less safe, ii. 299, 470. Nobility, ii. 282, attempers sovereignty,
ibid. should not be too great for sovereignty or justice, ibid. too
numerous causeth poverty and inconvenience to a state, ii. 283,
reason why they should not multiply too fast, ii. 325, 326, their
retinues and hospitality conduce to martial greatness, ii. 325.
Nobility, bow to be ordered after the union of England and Scot-
land, iii. 280, the state of them in queen Elizabeth's time, iii. 67,
their possessions how diminished, ibid. how to be raised and må-
naged in Ireland after its plantation

üj. 323
Noises, some promote sleep

i. 503
Non-claim statute

v. 61
Non-residence, is condemned, ii. 546, the usual pleas for it, ibid.

&c. the pretence of attending study thereby more in the univer-

sities, removed, ii. 547, several other pleas removed ". ibid.
Norfolk, duke of, plots with the duke of Alva and Don Guerres, to
land an army at Harwich

iii. 88
Norris, Sir John, makes an honourable retreat at Gaunt, iii. 516
Northampton, earl of, some account of him

v. 286
Northumberland, earl of, slain for demanding the subsidy granted
to Henry VII.

v. 57, 58
Northumberland, carl of, conveys the lady Margaret into Scotland,

v. 165
Northumberland destroyed with fire and sword by James IV. in
favour of Pekin

v. 126
Notices, doctrine of

i. 115, 116
Notions, all our common ones are not to be removed, as some ad-
vise

V. 313
Nourishing meats and drinks, i. 266, et seq. Nourisbing parts in
plants

i. 457
Nourishment, five several means to help it, i. 391, 392, 393, 394.
Nourishment mended, a great help

i. 416, 417, 418
Novum Organam, Wotton's commendation of that book, v. 542,

presented to the king, with a letter, v. 535, the king's and Mr.
Cuffe's remarks

upon
it

vi. 253
Numa's two coffins, i. 514, a lover of retirement

ij. 314
Nurseries for plants should not be rich land

i. 401
Nuisance, matters of, how to be punished by the constable, iv. 312,

several instances thereof, and how they are to be punished, iv. 393

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OAK-LEAVES bave honey-dews, probably from the closeness of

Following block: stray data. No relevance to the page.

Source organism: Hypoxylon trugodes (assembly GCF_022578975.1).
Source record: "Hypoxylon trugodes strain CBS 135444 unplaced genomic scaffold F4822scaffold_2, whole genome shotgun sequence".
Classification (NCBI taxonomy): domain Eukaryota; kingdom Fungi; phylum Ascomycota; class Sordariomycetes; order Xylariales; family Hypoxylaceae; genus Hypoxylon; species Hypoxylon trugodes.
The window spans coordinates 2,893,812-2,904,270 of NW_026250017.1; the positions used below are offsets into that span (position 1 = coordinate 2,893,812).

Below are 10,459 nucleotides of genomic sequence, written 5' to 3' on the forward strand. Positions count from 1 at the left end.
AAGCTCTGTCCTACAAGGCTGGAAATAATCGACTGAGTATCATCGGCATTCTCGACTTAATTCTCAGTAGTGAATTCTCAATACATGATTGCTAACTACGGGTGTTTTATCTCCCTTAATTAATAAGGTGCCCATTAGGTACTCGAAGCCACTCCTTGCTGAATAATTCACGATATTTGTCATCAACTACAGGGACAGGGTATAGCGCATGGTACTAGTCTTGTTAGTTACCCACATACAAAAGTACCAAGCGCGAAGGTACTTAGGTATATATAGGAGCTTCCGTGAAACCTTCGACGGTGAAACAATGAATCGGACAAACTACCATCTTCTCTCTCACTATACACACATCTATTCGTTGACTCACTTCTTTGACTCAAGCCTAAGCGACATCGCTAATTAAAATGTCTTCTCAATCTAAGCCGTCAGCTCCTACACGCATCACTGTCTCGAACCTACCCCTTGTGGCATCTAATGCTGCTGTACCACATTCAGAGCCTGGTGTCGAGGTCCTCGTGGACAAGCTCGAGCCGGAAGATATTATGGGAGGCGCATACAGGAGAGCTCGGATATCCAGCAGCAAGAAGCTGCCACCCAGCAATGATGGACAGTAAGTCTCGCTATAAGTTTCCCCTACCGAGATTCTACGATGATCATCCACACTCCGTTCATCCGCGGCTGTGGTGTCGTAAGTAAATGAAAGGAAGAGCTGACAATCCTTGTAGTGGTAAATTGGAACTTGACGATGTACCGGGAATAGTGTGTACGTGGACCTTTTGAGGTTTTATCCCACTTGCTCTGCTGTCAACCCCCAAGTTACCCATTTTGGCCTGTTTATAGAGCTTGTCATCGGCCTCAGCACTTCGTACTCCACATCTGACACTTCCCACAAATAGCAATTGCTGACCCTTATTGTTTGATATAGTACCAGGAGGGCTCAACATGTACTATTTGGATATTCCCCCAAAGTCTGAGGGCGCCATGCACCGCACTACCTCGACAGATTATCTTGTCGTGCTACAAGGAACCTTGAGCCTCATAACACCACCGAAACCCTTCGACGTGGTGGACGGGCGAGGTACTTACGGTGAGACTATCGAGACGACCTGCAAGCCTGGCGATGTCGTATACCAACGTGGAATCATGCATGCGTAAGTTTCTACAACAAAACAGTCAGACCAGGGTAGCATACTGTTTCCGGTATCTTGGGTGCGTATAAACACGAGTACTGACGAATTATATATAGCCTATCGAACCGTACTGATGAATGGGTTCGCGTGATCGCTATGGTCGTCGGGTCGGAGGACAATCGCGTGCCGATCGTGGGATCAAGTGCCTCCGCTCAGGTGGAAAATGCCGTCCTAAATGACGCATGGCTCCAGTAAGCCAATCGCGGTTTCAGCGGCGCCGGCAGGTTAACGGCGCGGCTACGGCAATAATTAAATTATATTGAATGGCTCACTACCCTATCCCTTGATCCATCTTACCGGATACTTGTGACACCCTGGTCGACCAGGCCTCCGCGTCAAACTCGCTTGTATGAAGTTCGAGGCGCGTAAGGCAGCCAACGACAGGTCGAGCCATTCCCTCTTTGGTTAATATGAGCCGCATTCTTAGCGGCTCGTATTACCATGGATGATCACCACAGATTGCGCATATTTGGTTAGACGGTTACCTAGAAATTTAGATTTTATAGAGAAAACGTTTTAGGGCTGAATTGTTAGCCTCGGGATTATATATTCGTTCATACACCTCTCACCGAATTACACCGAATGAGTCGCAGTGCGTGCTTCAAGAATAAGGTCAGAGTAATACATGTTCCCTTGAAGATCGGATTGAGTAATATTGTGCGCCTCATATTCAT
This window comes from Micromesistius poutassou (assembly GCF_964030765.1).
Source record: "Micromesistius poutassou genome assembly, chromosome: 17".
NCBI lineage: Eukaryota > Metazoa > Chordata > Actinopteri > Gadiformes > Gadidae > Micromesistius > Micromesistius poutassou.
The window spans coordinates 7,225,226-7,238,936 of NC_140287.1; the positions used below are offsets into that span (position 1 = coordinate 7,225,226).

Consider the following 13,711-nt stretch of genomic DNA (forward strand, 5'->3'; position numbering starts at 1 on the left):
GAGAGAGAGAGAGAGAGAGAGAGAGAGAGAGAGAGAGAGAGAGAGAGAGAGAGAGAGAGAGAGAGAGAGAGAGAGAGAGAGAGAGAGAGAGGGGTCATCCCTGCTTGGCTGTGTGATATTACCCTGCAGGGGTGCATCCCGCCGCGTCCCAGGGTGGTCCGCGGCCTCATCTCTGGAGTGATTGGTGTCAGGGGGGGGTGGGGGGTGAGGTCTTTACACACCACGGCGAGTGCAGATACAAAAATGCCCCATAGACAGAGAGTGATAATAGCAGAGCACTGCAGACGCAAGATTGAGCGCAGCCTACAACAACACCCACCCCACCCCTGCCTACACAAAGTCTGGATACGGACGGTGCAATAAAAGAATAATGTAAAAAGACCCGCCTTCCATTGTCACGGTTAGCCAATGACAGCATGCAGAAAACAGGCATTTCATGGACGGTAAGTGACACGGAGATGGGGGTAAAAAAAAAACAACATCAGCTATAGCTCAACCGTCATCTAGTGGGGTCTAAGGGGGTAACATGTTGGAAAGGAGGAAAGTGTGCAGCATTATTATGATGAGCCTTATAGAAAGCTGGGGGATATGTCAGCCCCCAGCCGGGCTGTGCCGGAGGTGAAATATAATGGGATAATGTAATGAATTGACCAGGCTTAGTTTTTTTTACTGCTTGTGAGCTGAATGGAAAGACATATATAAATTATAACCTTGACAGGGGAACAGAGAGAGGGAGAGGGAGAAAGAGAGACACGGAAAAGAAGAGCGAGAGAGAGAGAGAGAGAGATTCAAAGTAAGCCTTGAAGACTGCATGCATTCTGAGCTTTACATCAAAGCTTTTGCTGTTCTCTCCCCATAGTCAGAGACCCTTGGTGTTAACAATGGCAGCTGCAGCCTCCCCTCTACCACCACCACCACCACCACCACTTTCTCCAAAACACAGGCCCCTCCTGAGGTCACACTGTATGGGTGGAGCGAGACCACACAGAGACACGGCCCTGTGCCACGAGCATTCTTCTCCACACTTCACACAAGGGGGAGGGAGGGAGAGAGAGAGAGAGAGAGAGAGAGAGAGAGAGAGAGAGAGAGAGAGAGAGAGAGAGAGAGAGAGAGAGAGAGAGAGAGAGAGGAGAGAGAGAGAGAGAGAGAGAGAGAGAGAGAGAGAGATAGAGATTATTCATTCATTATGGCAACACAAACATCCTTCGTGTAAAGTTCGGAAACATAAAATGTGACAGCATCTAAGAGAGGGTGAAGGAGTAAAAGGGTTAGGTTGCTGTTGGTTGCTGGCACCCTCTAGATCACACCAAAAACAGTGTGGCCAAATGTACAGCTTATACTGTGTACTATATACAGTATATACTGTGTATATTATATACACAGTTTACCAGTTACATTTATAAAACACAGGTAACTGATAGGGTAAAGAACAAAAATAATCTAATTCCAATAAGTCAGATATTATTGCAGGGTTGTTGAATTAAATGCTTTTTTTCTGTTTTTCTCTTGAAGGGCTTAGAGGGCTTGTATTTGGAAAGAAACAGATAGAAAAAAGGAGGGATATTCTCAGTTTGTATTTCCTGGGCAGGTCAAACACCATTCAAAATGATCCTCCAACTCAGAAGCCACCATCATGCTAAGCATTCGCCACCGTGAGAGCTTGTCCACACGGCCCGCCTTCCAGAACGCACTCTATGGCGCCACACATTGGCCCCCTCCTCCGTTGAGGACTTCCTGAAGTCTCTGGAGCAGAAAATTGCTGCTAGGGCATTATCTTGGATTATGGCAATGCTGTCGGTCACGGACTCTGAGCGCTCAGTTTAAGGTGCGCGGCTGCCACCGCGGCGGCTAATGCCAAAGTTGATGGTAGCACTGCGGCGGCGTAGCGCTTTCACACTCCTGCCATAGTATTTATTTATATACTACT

the surface, i. 416, an old tradition, that oak-boughs put into the
earth bring forth wild vines, i. 425. Oak-apples, an excrescence
with putrefaction :

i. 435
Oak bears the most fruits amongst trees, i. 458, the cause, ibid. our
oaken timber for shipping not to be equalled

iji. 450
Oath ex officio, is condemned, ii. 536, 537, a new oath of allegiance,

v. 308.
Obedience, two means of retaining conquered countries in it, iv. 342
Objects of the sight cause great delight in the spirits, but no great
offence, ii. 32, the cause

ibid.
Ocampo, the Spanish general in Ireland, iii. 526, taken prisoner,

ibid.
Occhus, a tree in Hyrcania

i. 453
Occupancy, when it grows a property in lands iv. 98, 113
Odious objects cause the spirits to fly ·

i. 522
Odours, infusions in air, i, 252. Odours in some degree nourishing,

ii. 54
Officers in court, ministerial, how to be treated, iï. 463. See Great

Officers.
Officers of the crown, how to be ordered after the union of Eng-
land and Scotland

iii. 279, 280
Oil, whether it can be formed out of water

i. 373, 374
Oily substances and watery, i. 369, commixture of oily substauces

prohibitelh putrefaction, i. 369,370, turniug of watery substances
into oily, i. 374, a great work in nature, ibid. some instances
thereof, ibid. Oil of sweet almonds a great nourisher, i. 268,
how to be used

ibid.
Ointment, fragrant, ii. 226. Ointments shut in the vapours, and

send them powerfully to the head, ii. 46, said to be used by
witches, ii, 69, preserving ointments

ii. 217
Old trees bearing better than the same young

i. 459
Old men conversing with young company live long ii. 56
Onions shoot in the air

i. 257
Onions made to wax greater, i. 408, in growing carry the seed to

i. 463
Openers, a catalogue of them

ii. 222
Operations of sympathy

ii. 48
Opinion, a master-wheel in some cases

iii. 432
Opium, how to abate its poisonous quality, i. 252, inquired into,
i. 279, hath divers parts, i. 290, causes mortification, i. 366.

Vide i. 461.
Oquenda, Michael de, the Spanish admiral, lost

iii. 520
Orange-flowers infused, i. 251. Orange-seeds sown in April will
bring forth an excellent sallad-herb

i. 438
Orange, prince of, is murdered by the papists

iv. 446
Orators, were as counsellors of state among the Athenians iii. 76
Orbilius

ii. 56